Charting cultural geography through art. A report by Mark Lyndersay for T&T’s Newsday.
Kwynn Johnson carefully unrolls a section of her massive panoramic drawing, Place as Palimpsest, at her Maraval studio space.
The room is no match for the dimensions of the work.
The artwork, tidy when scrolled, is 43 inches high and 30 feet long, there are few spaces available for a working artist that can accommodate the canvas when it’s unrolled and to be honest, it also takes a fair bit of effort to take it all in as a viewer.
Johnson adds colour to the work, created in delicate but detailed graphite on the creamy canvas substrate.
She’s working from the top of a small section of the work, the length what can be comfortably unrolled on her worktable then draped down to benches and chairs pressed into service to support it.
She gently daubs blue watercolour paint on the pristine surface, massaging it delicately into the cloth and then stepping back to watch it soak into the cloth.
Place at Palimpsest is structured like the cross-section of an architectural dig, the layers of history imagined as scenarios, objects, fragments and the detritus of human existence suspended as they might be found in soil.
But here they hang in an imagined memory, a restructuring of the narrative of Haiti as seen in an artist’s rendering of generations of triumph, pain and patient sufferance buried beneath today’s surfaces, layer upon layer of human experience and effort illustrated with a sympathetic and perhaps anguished eye.
Place as Palimpsest has become a well-travelled work since it was first unveiled, or more appropriately, unscrolled at Bocas Lit Fest in 2017.
It was installed at The Big Black Box soon afterwards, the hanging remaining in place as a backdrop to the rehearsals and creative activity in the space.
It would be the second place where conversations about the work would add to Johnson’s consideration of the work.
At the Bocas showing, the editor of Caribbean Quarterly, Dr Kimberly Robinson-Walcott asked Johnson to share the work in the publication. Reproductions of sections of the art appeared in the June-September 2017 edition with a framing text by the artist.
Johnson would mostly hear about the Big Black Box responses second-hand from Wendell Manwarren, who told her that dancers and performers on break during rehearsal would just stand in front of the work, considering it and discussing it.
Johnson would present a paper on present a paper on the work and her efforts to capture in her art the idea of Cultural Geography at The West Indian Literature Conference in St Augustine later in 2017.
“But you know UWI people,” she said with a rueful smile, “nobody says anything.”
She’d get a more spirited response at the Biennial Rex Nettleford Arts Conference in Jamaica.
“Jamaicans are so vocal and articulate, they would come up to me to talk about it, lecturers and the students.”
“You don’t want cheerleaders; you want conversations.”
Sometimes those conversations would take a strange turn.
At the fifth showing of the work in 2018 at the UWI Seismic Research Centre in St Augustine, Professor Richard Robertson, a vulcanologist from St Vincent assessed the work with the artist in geological terms.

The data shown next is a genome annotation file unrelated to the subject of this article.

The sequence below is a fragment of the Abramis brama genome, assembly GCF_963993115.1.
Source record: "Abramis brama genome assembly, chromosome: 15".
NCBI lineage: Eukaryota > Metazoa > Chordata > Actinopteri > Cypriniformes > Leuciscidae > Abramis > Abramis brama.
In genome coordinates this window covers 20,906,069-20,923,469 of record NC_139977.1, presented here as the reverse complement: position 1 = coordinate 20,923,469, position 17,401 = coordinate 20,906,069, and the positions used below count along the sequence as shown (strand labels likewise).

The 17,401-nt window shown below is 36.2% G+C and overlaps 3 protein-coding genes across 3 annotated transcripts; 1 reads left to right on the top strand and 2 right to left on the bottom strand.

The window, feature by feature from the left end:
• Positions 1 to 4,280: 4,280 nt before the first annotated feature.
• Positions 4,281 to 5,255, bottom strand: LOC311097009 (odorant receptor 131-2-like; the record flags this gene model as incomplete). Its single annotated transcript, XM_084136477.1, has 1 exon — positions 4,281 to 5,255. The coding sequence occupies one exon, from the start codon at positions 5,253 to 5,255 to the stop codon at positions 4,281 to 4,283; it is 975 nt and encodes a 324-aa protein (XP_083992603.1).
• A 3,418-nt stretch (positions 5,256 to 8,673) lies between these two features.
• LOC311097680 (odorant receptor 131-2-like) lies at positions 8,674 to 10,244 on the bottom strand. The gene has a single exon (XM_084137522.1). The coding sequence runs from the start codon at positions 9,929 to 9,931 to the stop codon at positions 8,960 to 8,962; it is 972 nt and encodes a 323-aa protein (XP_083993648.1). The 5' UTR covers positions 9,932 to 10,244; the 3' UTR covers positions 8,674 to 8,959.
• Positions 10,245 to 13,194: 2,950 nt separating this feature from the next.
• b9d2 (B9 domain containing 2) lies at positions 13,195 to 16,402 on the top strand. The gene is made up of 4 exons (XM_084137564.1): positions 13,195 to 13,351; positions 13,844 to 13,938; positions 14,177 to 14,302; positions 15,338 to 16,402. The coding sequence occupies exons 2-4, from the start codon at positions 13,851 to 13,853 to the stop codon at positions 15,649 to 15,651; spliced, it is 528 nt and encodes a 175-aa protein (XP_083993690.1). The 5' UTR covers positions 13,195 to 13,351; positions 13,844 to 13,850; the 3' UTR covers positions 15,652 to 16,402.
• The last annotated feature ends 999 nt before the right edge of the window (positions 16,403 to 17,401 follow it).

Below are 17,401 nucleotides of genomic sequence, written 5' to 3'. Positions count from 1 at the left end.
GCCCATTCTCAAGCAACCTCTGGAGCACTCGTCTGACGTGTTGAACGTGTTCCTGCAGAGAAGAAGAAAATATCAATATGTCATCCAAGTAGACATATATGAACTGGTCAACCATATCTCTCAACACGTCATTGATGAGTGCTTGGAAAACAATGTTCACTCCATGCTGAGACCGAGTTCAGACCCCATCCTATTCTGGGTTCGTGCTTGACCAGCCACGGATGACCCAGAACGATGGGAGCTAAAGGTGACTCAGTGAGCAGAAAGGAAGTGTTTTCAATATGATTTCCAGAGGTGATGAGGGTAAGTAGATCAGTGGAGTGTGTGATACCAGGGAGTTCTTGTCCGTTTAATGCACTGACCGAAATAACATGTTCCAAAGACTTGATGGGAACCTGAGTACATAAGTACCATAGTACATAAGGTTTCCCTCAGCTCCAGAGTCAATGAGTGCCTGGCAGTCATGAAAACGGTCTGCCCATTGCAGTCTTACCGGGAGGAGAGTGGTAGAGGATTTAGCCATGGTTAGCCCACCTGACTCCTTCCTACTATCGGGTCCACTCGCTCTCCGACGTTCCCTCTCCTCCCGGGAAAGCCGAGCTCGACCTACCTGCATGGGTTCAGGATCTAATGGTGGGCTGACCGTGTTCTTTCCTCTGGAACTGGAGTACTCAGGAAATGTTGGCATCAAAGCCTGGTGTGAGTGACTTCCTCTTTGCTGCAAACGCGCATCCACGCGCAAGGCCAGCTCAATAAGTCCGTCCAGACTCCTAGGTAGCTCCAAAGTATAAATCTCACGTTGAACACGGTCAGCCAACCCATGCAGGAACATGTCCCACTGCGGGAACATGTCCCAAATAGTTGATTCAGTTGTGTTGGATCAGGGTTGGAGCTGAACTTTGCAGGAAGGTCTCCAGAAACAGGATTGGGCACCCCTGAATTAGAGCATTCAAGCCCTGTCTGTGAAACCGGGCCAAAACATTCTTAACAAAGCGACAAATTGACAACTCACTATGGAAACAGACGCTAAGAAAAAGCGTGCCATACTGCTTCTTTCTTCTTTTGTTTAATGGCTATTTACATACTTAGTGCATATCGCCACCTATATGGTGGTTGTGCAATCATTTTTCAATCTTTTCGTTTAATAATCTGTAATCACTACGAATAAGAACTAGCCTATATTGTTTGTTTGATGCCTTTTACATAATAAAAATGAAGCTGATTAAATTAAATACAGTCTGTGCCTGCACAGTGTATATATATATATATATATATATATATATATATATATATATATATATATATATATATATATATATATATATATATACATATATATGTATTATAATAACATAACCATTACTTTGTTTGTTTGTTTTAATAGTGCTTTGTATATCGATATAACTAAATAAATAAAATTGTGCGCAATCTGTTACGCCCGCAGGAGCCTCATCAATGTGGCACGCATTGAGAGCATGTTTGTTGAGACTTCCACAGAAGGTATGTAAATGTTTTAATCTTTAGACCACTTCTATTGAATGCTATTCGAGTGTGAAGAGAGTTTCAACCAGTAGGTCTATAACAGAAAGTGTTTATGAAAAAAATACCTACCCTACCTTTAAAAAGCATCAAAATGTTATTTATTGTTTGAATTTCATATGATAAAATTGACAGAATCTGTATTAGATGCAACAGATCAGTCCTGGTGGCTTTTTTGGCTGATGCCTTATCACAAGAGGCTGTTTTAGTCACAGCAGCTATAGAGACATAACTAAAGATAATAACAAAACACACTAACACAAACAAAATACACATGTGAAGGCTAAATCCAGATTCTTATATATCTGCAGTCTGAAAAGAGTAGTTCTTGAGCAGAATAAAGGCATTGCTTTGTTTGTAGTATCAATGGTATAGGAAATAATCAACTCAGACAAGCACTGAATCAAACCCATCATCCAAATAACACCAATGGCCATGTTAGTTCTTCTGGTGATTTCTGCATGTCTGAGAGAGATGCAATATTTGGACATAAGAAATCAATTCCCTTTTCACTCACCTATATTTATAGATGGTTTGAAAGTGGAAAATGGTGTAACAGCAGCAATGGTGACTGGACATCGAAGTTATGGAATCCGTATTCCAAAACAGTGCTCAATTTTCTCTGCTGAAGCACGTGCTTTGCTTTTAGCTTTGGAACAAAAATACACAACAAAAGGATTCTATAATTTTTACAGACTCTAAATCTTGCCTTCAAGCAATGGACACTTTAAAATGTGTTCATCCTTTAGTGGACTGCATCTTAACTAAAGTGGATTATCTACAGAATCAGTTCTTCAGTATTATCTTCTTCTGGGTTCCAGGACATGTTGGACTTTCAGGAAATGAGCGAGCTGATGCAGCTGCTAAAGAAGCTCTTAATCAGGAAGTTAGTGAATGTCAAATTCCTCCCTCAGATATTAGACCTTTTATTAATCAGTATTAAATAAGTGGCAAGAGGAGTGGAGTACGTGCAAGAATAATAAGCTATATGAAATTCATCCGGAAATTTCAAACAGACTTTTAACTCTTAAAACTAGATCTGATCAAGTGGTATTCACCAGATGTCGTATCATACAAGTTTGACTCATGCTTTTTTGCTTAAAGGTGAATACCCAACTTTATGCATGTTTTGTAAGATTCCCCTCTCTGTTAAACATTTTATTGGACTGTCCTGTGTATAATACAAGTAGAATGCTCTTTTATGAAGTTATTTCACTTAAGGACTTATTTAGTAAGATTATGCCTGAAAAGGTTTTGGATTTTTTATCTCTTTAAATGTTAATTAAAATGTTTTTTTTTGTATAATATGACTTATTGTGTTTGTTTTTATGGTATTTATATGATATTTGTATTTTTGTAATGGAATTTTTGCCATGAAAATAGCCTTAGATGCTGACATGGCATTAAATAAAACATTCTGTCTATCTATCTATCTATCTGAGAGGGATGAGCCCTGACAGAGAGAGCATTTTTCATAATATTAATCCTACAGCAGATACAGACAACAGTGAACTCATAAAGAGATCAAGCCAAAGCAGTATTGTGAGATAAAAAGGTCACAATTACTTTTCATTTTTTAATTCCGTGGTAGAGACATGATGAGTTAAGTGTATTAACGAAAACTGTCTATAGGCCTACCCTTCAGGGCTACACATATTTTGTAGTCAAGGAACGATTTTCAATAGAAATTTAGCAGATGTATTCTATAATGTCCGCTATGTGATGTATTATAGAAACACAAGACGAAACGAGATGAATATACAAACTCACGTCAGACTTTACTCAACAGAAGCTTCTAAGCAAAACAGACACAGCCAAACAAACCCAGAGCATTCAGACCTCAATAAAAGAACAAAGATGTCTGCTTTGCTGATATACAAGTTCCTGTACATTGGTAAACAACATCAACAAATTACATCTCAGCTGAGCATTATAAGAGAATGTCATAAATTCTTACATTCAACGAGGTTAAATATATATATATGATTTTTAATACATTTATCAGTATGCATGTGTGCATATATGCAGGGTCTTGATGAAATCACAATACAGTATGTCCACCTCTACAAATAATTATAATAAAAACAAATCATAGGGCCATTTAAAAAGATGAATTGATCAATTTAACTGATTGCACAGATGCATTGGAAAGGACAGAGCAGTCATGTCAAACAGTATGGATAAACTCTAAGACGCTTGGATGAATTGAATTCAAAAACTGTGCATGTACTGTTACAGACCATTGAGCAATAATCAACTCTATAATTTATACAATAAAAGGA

“He could see the outcroppings,” Johnson recalled.
It wouldn’t be the only time that the work would be assessed from the very specific perspective of its viewer.
At the Haitian Studies Association Conference, Université Quisqueya, in Port au Prince, Johnson had what she described as an excellent conversation with Martin Munroe, an accomplished Haitian studies scholar.
“He asked me about how I incorporated the first people and their (found) shards as part of the palimpsest.”
Partly by design and intent and partly through the engagements that the commanding artwork has had over the last two years, it has become more of what it was designed to be, a record, erased and redrawn through experience that reveals its past in barely visible traces.
With her decision to add colour to the work, the artist is now applying a practical and technical dimension to her multi-layered imagining of Haiti’s history.
“It’s taken me two years to think about how colour would work on it,” Johnson said.
The watercolours she is adding to the work are just blue and yellow, the colours of sky and earth, but where they meet, they create a vivid green that sparkles on the canvas.
This preliminary painting in the studio is an assaying of how she will proceed after the work is hung at Softbox gallery.
There, she will continue adding colour to the work during its showing.
“I’m painting on it because it’s actually going to be up.”
“An artist wants to work on art the way it’s going to be viewed, and this is an opportunity to make decisions in a technical sense, engaging it as a work, not with romance and emotion.”
“It’s an opportunity for me to look at it again in a space, to examine how the colour works.”
The work travels south in October for the University of Guyana’s hosting of the West Indian Literature Conference, where Johnson will present a paper and place the artwork, as she describes it, “in conversation with Guyana and their concerns about environment.”
“When you look at an artist’s body of work at the end of their career, often times, it’s one story they’ve told thematically, in which each exhibition was one chapter.”
“I’m now beginning to connect those dots, with the Blue exhibition in ’97, which was about Buccoo Reef, considering ecology with Black Gold (in 2010), I’m seeing a thematic concern about the land, the landscape and cultural geography running as the theme through the work and the exhibitions.”
“Professor (Patricia) Mohammed raised that when I was her PhD student nine years ago. You don’t think about it really, but she examined my MA work and place and meaning are definitely themes that run through my work.”
“I think it all really becomes one story, thematically.”